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April 14, 2006

Keith Aoki’s new comic book, ‘Bound by Law?’ tells all about documentary film, copyright, and fair use

There you are with your new digital camcorder, wandering the gritty neighborhoods of New York City as you shoot your latest documentary. You pan across a busy street, where a musician in a worn tuxedo sings ‘Pretty Woman’ through chapped lips.

But wait one minute. . .
Is this fair use?
Who holds the copyright on Roy Orbison’s classic song?
Can you leave it in, or will you get sued?

Go no further — University of Oregon law professor Keith Aoki’s new comic book, Bound By Law?, tells you everything you need to know about documentary film, copyright, and fair use.

Comic lovers, filmmakers, law students, and partisans of the public domain can buy the print version from the UO Bookstore for $9.95.
A variety of digital versions are available free from http://www.law.duke.edu/cspd/comics/digital.html

Aoki and his coauthors created their new comic book because the public domain in under siege. (And, although there are many serious texts on the subject, comic books on copyright are thin on the ground. )

Bound by Law‘s heroine Akiko, pictured on the cover as a classic Superhero, discovers that making a documentary on daily life in New York City isn’t as easy as she thinks. She is  led through the history of our copyright labyrinth and is shown what happens to recent filmmakers who refused to kow-tow to the dictates of corporate copyright holders. Akiko’s creators argue that if artists do not fight back now, it will only get worse. Akiko and the creative team show artists how they can preserve their right to Fair Use and reassert their rightful hold over the public domain.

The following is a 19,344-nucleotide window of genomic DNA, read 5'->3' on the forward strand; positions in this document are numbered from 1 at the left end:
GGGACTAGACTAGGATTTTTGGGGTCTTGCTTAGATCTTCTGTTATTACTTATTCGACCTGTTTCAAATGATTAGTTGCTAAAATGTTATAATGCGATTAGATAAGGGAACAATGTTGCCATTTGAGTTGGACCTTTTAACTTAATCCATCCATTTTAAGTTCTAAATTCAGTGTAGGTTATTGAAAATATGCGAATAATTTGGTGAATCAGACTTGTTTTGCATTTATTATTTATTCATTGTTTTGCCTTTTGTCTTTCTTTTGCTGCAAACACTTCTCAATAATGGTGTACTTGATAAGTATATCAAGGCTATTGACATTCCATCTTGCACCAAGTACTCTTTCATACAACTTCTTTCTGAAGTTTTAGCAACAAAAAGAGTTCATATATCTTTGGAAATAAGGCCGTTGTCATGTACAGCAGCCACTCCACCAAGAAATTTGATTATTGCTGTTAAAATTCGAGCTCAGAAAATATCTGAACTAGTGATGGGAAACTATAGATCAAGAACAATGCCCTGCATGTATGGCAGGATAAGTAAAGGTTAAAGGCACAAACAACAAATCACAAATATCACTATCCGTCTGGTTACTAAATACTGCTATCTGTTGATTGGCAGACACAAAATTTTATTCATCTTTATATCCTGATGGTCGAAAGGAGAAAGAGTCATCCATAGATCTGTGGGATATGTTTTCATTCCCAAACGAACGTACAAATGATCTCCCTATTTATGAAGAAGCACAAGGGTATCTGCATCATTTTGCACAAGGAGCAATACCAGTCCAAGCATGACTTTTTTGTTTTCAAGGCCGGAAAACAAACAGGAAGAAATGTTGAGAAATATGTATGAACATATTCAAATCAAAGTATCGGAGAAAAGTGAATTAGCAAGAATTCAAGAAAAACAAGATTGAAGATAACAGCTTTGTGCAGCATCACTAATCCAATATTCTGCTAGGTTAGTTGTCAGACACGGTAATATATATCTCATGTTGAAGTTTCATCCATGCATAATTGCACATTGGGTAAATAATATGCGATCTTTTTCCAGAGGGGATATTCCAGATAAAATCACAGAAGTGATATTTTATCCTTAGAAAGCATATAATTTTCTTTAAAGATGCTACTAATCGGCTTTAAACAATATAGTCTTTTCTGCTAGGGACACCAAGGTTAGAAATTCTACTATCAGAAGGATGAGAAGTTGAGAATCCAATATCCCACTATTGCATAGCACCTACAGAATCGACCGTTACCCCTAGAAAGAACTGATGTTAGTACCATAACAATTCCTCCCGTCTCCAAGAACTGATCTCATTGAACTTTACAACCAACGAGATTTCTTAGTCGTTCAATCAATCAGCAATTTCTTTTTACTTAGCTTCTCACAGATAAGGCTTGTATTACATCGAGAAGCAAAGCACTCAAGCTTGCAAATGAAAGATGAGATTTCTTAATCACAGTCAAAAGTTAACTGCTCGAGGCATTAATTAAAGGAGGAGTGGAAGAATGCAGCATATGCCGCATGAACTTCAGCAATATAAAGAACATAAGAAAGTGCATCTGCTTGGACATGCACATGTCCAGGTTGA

Keith Aoki is a longtime cartoonist who loves the late 1960s comic work of Jack Kirby, Steve Ditko, Jim Steranko and earlier greats like Will Eisner, Chester Gould and Al Capp. He has also been influenced by the vibrant contemporary work of Robert Crumb, Scott McCloud, Art Spiegelman and Jamie Hernandez.

In the mid-1980s, Aoki decided to leave the bohemian art demimonde to go to Harvard Law School. He is now the Philip H. Knight Professor of Law at the University of Oregon School of Law, where he has taught since 1993 and specializes in the area of intellectual property.

He has published law review articles in the Stanford, California, Iowa and Boston College Law Reviews and is author of the forthcoming book Seed Wars: Cases And Materials On Intellectual Property And Plant Genetic Resources.
James Boyle is the William Neal Reynolds Professor of Law at Duke Law School and one of founders of the Center for the Study of the Public Domain. He is a columnist for the Financial Times online.

Jennifer Jenkins directs Duke’s Center for the Study of the Public Domain. She was on the legal team that defended the copyright infringement suit against the publisher of the novel ’The Wind Done Gone, a parody of Gone with the Wind.”
Bound by Law? was made possible by grants from the Rockefeller and MacArthur Foundations and from Duke University.

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